Manu <turkeyman gmail.com> writes:
--001a11c209d210990704ddf863dc
Content-Type: text/plain; charset=UTF-8

On 31 May 2013 01:48, Entry <no no.com> wrote:

On Thursday, 30 May 2013 at 14:49:12 UTC, monarch_dodra wrote:

On Thursday, 30 May 2013 at 14:13:47 UTC, Entry wrote:

Take a minute to think about why we're all communicating in English
here. Let's see if you can figure it out.

Well that's condescending :/ and fallacious. To answer your question, it may have something to do with the fact that these are the English forums? Just a wild hunch. Oh. And because we *can* speak English? That could also have something to do with it. There are tons of non-English speaking programming forums out there. Maybe those that don't speak English are over there? Heck, there are a few non-English threads in learn. Oh. And did you know TDPL was published in Japanese? Why bother right? I just think that it's better to focus on two very specific languages
with two very specific purposes (D for programming and English for
communication). 'Twas just an idea, I don't care if you write your code in
hieroglyphs.

I really really agree with you. Yet, I think they are orthogonal concepts, and that the D programming language has no business choosing which communication vector its users should use. It's not just a matter (imo) of "I wouldn't force it upon anyone", but "I think everyone should choose what's best for them". Yeah. I know. Same conclusion, but there is a nuance.

I'm glad you agree, though I believe that I never said anything about D 'choosing' which human languages are compatible with it. I just expressed my belief that should people choose to construct something, be it a ship or a computer program, the usage of a single language will greatly enhance their progress (ever heard the story of the Tower of Babel? wink wink). Sorry if my previous comment seemed hostile, that was not my intention.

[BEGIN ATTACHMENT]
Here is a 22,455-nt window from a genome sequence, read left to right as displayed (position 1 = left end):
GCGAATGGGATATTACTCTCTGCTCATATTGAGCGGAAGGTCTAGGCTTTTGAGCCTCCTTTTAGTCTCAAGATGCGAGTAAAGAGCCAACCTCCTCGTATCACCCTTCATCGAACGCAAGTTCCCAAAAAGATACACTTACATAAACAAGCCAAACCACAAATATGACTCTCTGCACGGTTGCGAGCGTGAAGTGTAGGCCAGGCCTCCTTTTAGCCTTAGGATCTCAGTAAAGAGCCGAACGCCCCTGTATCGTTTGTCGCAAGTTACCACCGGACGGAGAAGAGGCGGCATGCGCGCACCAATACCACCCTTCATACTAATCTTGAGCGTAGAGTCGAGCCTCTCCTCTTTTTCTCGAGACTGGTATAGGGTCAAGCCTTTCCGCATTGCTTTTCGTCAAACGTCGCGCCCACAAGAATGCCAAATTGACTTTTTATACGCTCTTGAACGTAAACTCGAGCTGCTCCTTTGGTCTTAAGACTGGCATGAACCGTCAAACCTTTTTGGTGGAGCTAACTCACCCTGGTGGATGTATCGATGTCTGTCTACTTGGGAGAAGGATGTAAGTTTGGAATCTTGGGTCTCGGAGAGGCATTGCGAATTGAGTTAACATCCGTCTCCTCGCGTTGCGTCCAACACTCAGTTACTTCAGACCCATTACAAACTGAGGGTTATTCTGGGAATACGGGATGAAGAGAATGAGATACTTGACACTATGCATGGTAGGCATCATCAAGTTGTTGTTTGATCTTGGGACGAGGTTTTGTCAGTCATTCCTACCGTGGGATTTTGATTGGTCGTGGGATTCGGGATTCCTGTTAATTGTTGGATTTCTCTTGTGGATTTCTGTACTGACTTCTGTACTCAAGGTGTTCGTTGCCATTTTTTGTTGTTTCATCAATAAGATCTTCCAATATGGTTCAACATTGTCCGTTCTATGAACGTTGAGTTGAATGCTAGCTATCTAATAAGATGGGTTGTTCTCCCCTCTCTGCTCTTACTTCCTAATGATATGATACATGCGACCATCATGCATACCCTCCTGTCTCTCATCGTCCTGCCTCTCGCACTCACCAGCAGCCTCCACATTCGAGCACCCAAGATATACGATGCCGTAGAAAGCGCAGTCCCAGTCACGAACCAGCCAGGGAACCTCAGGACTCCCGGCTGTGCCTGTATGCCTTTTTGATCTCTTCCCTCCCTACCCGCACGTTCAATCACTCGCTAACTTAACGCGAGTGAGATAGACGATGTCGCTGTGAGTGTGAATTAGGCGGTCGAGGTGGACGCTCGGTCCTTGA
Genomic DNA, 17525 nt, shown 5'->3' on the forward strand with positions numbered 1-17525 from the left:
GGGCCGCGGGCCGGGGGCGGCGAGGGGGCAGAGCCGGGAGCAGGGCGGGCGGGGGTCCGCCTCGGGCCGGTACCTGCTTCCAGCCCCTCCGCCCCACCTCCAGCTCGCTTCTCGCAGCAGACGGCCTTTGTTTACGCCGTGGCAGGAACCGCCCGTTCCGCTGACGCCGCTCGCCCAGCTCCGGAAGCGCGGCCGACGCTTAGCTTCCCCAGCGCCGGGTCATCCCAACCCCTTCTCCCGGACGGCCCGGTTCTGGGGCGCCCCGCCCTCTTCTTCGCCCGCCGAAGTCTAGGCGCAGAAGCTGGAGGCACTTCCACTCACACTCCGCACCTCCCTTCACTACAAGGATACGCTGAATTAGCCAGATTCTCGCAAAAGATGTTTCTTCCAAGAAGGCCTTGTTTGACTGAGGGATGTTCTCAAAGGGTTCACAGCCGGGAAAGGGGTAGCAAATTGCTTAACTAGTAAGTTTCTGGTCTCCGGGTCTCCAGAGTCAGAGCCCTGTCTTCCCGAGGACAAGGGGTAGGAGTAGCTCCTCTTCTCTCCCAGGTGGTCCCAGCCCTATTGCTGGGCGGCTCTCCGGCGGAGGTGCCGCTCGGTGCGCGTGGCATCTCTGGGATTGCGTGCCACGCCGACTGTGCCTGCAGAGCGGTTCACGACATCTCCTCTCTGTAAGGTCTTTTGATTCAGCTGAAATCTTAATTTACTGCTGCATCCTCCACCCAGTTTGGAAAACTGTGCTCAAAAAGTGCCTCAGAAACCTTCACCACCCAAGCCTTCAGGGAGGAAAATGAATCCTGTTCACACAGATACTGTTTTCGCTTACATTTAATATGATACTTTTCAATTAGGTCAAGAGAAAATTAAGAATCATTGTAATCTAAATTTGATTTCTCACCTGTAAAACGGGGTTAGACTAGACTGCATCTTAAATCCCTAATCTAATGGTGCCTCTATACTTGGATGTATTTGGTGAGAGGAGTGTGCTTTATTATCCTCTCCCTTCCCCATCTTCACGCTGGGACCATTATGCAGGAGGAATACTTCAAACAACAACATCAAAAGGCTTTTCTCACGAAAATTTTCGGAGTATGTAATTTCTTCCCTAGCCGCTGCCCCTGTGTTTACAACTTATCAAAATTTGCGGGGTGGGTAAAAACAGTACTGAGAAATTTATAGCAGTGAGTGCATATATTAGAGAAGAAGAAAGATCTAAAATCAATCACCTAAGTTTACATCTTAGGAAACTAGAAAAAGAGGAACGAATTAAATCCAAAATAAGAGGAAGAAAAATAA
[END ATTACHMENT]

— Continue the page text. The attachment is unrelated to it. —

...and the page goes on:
May 30 2013
Manu <turkeyman gmail.com> writes:
--089e013cc4285c2b6004ddf8655f
Content-Type: text/plain; charset=UTF-8

On 31 May 2013 03:08, Entry <no no.com> wrote:

On Thursday, 30 May 2013 at 16:05:13 UTC, Jakob Ovrum wrote:

On Thursday, 30 May 2013 at 15:48:12 UTC, Entry wrote:

I'm glad you agree, though I believe that I never said anything about D
'choosing' which human languages are compatible with it. I just expressed
my belief that should people choose to construct something, be it a ship or
a computer program, the usage of a single language will greatly enhance
their progress (ever heard the story of the Tower of Babel? wink wink).
Sorry if my previous comment seemed hostile, that was not my intention.

If the programmers who are going to be working on that code don't understand the "Single Language", then what use is it?